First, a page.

5 Things You Should Know About The Zika Virus

things you should know about the Zika Virus

By Dr. Sheryl A. Ross

Editor’s Note: Dr. Sheryl A. Ross will be apart of the LA Baby Show seminar “The Journey From Pregnancy To New Parenthood” on Sunday, November 6. Click HERE to learn more. 

It seemed like it was just a matter of time this elusive virus would make its way to the United States. Now, Florida reports a number of cases which appears to be growing in size. In February 2016, Zika was declared a “Public Health Emergency of International Concern” by the World Health Organization predicting the transmission to new counties will continue during the upcoming months to years.

How is Zika Transmitted?

The Zika virus is mainly spread by the Aedes aegypti female mosquito. Zika is transmitted to humans through a bit of an infected mosquito. This virus is also transmitted by a pregnant mother to her baby, by sexual intercourse (mainly male to female) and blood transfusions. Breastfeeding has not been proven to be a mode of transmission.

How Do You Know if You Are Infected with Zika?

This virus often has no clear symptoms which make Zika terrifying to pregnant women. Once infected it often takes 3 to 12 days for symptoms to appear. Eighty percent of people with the Zika virus have no symptoms. The other 20 percent may develop mild flu-like symptoms such as a low-grade fever, rash, headaches, joint pain and feeling tired which last for 2-7 days. Conjunctivitis is a characteristic sign of the Zika virus. If you have been infected with the Zika virus in the past, you will have future protection from getting another infection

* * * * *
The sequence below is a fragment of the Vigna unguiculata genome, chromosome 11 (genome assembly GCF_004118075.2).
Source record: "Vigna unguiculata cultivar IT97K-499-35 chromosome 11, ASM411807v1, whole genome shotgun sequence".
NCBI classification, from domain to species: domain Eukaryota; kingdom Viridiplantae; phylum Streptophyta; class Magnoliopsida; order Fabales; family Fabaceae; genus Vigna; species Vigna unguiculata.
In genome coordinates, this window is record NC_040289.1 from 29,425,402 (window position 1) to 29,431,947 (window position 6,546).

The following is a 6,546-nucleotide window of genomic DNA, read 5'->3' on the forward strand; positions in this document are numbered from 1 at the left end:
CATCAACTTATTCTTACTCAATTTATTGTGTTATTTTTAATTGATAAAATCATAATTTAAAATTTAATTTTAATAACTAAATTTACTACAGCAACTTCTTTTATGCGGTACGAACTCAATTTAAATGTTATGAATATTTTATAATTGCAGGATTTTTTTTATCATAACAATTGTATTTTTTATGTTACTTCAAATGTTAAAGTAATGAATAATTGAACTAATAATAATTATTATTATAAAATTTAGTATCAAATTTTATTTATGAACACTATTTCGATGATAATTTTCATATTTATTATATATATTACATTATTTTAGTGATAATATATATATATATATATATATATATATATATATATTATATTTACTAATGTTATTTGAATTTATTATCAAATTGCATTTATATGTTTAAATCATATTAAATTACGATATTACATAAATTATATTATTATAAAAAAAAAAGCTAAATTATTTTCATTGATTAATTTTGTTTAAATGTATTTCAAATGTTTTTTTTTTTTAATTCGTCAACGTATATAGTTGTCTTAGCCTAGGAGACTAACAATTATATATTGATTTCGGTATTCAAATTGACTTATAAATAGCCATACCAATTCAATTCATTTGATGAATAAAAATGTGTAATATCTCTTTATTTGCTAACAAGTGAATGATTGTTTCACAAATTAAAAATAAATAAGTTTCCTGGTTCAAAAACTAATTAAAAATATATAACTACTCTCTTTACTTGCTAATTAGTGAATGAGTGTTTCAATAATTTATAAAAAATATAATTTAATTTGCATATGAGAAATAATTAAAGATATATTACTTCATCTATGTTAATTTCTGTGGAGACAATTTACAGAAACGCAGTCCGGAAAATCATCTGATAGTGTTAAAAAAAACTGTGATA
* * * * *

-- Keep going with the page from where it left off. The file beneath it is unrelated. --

What happens if you are infected with Zika while pregnant?

If you become infected with this virus during pregnancy, it has been associated with birth defects including a small, shrunken brain and malformed head known as microcephaly. Microcephaly can cause severe neurologic impairment to the baby.

If you are pregnant or trying to conceive and have traveled recently to an area high risk for the Zika virus, have had flu-like symptoms or not, you should have your blood tested to see if you have been exposed. For those pregnant women who had flu-like symptoms, serial Ultrasounds (US) would be performed by a specialist throughout the pregnancy. If the baby has any signs of microcephaly on US, an amniocentesis would be performed to see if the Zika virus is present.

How Do You Treat Zika?

Unfortunately there is not a specific antibiotic or medication to take to treat the mysterious Zika virus. Treating the symptoms associated with the Zika virus is advised. Getting plenty of rest and staying hydrated along with treating the fever and pain with acetaminophen is suggested.

How Do You Prevent Getting Infected With Zika?

There is no vaccine to prevent Zika transmission so prevention is key. The best ways to prevent the Zika virus is use mosquito repellents, wear protective clothing (long sleeves/ mosquito nets) and get rid of standing water outside where mosquito’s like to lay their eggs. If your male partner has traveled to an area high risk for Zika, he should wear a condom for 6 months if you are pregnant or trying to conceive.

It seems like month to month, updates are given to the public about the Zika virus. For the most current information about Zika outbreaks, where not to travel and other relevant information go to the CDC website. If you are trying to conceive definitely be aware of high risk places to avoid visiting. With this unpredictable virus it’s better to be safe than sorry!

Dr. Sheryl A. Ross is an award-winning OB-GYN, author, entrepreneur, and women’s health expert. Castle Connolly named her as a Top Doctor in the specialty of Obstetrics & Gynecology and selected her as a 2017 Southern California Super Doctor. As an advocate of women’s health, Dr. Ross takes the conversation about women’s health beyond the examining room in her upcoming book She-ology, Everything You Wanted To Know About The Vagina But Were Afraid To Ask (coming in January 2017).

Learn more about her at drsherry.com!